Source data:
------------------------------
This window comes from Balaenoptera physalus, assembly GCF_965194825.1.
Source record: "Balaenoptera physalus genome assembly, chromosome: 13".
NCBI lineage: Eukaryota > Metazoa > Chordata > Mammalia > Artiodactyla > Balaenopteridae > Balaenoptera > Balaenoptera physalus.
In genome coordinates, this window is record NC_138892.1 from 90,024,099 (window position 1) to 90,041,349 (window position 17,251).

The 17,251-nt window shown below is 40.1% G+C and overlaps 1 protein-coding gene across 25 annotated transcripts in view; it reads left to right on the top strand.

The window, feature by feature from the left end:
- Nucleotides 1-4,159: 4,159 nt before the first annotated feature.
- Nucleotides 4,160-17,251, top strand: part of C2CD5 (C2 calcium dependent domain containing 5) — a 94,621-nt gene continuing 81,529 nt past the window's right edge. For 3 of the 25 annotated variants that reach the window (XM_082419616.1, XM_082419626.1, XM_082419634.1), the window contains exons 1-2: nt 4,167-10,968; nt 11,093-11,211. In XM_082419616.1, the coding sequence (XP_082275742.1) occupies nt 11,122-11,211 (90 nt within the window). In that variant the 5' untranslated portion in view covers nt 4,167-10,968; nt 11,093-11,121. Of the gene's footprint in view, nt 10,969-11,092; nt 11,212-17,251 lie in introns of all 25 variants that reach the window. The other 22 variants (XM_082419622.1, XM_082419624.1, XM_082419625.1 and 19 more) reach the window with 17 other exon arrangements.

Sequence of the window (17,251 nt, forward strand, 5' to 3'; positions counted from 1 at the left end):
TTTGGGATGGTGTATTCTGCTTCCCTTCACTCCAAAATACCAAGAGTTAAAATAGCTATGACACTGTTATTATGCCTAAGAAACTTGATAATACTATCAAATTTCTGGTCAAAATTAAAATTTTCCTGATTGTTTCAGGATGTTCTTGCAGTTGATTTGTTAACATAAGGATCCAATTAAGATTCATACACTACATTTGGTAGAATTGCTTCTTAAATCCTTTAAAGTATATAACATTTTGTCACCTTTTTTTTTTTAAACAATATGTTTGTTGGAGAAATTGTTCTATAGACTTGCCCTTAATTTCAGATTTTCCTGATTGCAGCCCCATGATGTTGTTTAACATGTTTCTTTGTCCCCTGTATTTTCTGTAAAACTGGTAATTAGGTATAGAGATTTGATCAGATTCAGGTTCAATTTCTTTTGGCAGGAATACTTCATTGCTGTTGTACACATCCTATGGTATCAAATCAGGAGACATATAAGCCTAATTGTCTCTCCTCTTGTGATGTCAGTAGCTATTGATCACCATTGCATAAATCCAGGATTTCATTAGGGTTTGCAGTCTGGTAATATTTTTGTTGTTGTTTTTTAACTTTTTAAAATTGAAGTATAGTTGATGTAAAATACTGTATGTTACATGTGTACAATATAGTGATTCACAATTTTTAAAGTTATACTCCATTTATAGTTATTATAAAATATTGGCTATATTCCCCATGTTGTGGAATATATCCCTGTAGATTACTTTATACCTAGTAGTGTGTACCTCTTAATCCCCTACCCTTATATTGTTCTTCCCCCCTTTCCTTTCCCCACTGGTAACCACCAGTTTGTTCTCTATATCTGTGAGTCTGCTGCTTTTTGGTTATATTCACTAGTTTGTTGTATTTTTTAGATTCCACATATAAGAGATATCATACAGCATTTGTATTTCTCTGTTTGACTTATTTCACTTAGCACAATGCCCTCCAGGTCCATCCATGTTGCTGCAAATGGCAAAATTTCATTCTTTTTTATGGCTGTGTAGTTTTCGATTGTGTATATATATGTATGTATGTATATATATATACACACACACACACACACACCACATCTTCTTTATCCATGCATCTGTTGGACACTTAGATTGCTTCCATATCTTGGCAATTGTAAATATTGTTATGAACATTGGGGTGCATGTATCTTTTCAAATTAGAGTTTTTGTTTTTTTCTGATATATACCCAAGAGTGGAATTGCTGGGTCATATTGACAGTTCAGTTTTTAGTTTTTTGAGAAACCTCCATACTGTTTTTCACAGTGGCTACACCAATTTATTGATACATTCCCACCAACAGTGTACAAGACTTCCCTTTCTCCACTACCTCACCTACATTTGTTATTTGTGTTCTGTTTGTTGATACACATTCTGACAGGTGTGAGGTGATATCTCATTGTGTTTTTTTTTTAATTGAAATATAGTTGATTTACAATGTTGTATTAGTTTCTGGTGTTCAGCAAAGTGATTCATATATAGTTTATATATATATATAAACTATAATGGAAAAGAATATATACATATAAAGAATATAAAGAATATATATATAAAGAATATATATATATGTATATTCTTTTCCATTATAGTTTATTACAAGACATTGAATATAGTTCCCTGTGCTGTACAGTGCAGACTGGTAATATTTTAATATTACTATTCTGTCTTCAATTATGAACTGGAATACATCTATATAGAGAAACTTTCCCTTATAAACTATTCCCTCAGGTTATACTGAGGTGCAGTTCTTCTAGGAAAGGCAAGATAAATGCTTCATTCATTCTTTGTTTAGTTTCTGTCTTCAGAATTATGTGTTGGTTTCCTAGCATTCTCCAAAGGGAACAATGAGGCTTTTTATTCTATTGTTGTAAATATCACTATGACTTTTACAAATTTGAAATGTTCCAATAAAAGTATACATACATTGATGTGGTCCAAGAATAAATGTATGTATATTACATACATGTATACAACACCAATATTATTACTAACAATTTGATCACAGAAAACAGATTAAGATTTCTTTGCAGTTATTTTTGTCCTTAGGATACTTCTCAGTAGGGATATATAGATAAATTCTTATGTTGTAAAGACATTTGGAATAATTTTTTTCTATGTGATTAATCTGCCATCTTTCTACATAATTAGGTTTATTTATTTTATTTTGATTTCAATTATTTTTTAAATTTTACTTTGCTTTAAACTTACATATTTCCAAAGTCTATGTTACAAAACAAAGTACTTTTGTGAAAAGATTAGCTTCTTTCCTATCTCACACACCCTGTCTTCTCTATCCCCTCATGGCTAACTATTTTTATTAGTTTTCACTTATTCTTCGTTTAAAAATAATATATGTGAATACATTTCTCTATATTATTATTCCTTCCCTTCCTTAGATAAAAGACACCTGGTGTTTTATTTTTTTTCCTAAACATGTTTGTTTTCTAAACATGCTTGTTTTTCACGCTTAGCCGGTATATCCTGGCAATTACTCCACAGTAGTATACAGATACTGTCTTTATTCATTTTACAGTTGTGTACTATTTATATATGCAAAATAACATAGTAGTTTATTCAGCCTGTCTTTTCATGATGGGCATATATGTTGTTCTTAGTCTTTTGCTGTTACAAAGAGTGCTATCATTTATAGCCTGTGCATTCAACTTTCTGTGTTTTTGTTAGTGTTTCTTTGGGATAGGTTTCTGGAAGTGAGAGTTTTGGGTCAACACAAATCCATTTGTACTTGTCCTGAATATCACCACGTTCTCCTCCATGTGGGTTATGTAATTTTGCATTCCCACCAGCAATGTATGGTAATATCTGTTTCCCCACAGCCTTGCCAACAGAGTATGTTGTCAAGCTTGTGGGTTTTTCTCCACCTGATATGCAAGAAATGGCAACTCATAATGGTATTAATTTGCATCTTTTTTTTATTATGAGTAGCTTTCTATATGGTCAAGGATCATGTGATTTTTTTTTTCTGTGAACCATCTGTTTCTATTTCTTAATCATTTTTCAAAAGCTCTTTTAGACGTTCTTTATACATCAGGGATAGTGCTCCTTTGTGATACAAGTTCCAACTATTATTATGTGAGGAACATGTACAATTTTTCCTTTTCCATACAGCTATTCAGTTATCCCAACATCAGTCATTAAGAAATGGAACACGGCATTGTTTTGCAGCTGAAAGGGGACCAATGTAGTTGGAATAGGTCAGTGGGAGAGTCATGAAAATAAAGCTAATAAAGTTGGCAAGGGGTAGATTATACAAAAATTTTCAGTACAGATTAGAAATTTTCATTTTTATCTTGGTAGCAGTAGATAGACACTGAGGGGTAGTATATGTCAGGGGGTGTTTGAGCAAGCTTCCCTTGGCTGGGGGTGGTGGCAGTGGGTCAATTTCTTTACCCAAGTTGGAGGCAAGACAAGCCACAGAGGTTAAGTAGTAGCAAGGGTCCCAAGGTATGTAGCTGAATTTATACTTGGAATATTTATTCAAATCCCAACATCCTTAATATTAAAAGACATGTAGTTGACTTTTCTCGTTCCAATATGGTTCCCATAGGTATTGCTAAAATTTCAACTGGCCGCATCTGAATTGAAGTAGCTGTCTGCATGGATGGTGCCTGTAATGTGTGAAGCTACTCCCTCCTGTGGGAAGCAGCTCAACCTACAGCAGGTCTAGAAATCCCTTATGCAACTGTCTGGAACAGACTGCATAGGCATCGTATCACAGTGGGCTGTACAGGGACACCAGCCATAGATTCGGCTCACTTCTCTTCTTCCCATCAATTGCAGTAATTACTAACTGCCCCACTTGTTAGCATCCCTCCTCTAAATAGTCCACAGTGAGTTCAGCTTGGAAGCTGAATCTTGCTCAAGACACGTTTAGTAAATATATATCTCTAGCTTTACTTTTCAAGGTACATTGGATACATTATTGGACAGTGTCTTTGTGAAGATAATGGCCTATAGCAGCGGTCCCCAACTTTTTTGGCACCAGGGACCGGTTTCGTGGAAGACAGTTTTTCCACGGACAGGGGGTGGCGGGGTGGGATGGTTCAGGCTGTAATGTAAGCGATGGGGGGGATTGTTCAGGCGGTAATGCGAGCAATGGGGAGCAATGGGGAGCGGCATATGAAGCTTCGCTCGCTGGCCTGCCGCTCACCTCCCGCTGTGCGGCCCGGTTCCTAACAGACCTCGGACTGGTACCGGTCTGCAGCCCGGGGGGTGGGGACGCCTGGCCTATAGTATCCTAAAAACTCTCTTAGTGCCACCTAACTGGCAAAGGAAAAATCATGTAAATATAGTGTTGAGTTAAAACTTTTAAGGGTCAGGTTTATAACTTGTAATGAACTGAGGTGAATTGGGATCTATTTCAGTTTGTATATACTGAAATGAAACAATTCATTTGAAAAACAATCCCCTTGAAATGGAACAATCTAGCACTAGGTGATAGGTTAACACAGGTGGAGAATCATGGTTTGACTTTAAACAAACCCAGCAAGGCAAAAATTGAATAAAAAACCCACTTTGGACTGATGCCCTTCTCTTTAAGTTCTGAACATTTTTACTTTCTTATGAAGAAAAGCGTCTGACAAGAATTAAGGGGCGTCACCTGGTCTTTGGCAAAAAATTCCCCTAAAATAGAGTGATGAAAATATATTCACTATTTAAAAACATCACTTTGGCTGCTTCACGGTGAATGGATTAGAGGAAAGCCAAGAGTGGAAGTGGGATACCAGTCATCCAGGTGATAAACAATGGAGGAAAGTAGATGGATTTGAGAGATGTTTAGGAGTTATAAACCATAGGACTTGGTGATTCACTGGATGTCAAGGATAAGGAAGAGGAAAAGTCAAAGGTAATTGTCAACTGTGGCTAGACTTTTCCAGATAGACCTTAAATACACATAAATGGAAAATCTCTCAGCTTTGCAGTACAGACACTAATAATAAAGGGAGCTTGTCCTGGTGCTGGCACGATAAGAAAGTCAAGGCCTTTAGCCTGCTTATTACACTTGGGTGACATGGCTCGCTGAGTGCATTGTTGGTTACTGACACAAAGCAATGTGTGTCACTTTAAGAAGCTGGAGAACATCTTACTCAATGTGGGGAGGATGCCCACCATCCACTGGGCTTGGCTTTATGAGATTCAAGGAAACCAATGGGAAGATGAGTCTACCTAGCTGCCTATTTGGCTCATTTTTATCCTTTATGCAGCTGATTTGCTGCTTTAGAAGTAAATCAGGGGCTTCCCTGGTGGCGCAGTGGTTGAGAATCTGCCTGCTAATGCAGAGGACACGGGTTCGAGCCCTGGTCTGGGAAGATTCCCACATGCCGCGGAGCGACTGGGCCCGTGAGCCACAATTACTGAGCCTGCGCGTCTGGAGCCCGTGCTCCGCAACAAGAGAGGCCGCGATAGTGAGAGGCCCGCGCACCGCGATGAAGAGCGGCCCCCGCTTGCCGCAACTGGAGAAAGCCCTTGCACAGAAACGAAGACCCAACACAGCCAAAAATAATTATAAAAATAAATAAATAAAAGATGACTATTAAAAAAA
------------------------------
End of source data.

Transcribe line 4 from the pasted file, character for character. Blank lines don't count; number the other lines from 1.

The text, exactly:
In genome coordinates, this window is record NC_138892.1 from 90,024,099 (window position 1) to 90,041,349 (window position 17,251).